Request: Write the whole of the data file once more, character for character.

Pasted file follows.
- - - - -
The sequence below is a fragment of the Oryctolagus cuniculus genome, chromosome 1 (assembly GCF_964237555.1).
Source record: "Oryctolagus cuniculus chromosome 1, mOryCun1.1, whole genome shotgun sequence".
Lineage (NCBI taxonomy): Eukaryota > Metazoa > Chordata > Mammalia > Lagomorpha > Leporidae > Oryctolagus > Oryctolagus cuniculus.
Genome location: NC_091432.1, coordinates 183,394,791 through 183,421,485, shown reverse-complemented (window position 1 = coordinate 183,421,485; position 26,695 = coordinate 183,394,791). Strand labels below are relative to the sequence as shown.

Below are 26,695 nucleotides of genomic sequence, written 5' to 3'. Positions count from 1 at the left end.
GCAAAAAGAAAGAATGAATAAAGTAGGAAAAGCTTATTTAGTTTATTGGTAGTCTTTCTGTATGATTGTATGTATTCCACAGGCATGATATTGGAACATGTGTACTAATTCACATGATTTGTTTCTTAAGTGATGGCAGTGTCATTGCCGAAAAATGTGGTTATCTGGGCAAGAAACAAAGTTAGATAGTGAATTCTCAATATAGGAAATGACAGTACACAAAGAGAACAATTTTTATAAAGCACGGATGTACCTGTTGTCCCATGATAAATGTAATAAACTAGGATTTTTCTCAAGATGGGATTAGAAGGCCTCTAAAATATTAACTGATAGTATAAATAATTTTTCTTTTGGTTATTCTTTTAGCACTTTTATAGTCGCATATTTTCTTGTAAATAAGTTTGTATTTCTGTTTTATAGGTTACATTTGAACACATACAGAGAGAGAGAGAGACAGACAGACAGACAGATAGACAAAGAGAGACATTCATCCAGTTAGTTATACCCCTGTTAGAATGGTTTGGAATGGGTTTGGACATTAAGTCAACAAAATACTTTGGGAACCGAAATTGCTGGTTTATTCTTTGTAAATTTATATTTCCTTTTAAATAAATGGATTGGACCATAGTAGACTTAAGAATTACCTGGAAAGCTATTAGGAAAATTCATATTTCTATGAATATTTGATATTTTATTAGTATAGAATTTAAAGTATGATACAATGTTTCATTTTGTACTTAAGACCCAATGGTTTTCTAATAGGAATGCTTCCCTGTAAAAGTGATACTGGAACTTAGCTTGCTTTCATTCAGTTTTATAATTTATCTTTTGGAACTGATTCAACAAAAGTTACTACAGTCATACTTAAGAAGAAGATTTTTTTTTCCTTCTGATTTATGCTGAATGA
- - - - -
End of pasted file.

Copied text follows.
The sequence below is a fragment of the Oryctolagus cuniculus genome, chromosome 1 (assembly GCF_964237555.1).
Source record: "Oryctolagus cuniculus chromosome 1, mOryCun1.1, whole genome shotgun sequence".
Lineage (NCBI taxonomy): Eukaryota > Metazoa > Chordata > Mammalia > Lagomorpha > Leporidae > Oryctolagus > Oryctolagus cuniculus.
Genome location: NC_091432.1, coordinates 183,394,791 through 183,421,485, shown reverse-complemented (window position 1 = coordinate 183,421,485; position 26,695 = coordinate 183,394,791). Strand labels below are relative to the sequence as shown.

Below are 26,695 nucleotides of genomic sequence, written 5' to 3'. Positions count from 1 at the left end.
GCAAAAAGAAAGAATGAATAAAGTAGGAAAAGCTTATTTAGTTTATTGGTAGTCTTTCTGTATGATTGTATGTATTCCACAGGCATGATATTGGAACATGTGTACTAATTCACATGATTTGTTTCTTAAGTGATGGCAGTGTCATTGCCGAAAAATGTGGTTATCTGGGCAAGAAACAAAGTTAGATAGTGAATTCTCAATATAGGAAATGACAGTACACAAAGAGAACAATTTTTATAAAGCACGGATGTACCTGTTGTCCCATGATAAATGTAATAAACTAGGATTTTTCTCAAGATGGGATTAGAAGGCCTCTAAAATATTAACTGATAGTATAAATAATTTTTCTTTTGGTTATTCTTTTAGCACTTTTATAGTCGCATATTTTCTTGTAAATAAGTTTGTATTTCTGTTTTATAGGTTACATTTGAACACATACAGAGAGAGAGAGAGACAGACAGACAGACAGATAGACAAAGAGAGACATTCATCCAGTTAGTTATACCCCTGTTAGAATGGTTTGGAATGGGTTTGGACATTAAGTCAACAAAATACTTTGGGAACCGAAATTGCTGGTTTATTCTTTGTAAATTTATATTTCCTTTTAAATAAATGGATTGGACCATAGTAGACTTAAGAATTACCTGGAAAGCTATTAGGAAAATTCATATTTCTATGAATATTTGATATTTTATTAGTATAGAATTTAAAGTATGATACAATGTTTCATTTTGTACTTAAGACCCAATGGTTTTCTAATAGGAATGCTTCCCTGTAAAAGTGATACTGGAACTTAGCTTGCTTTCATTCAGTTTTATAATTTATCTTTTGGAACTGATTCAACAAAAGTTACTACAGTCATACTTAAGAAGAAGATTTTTTTTTCCTTCTGATTTATGCTGAATGA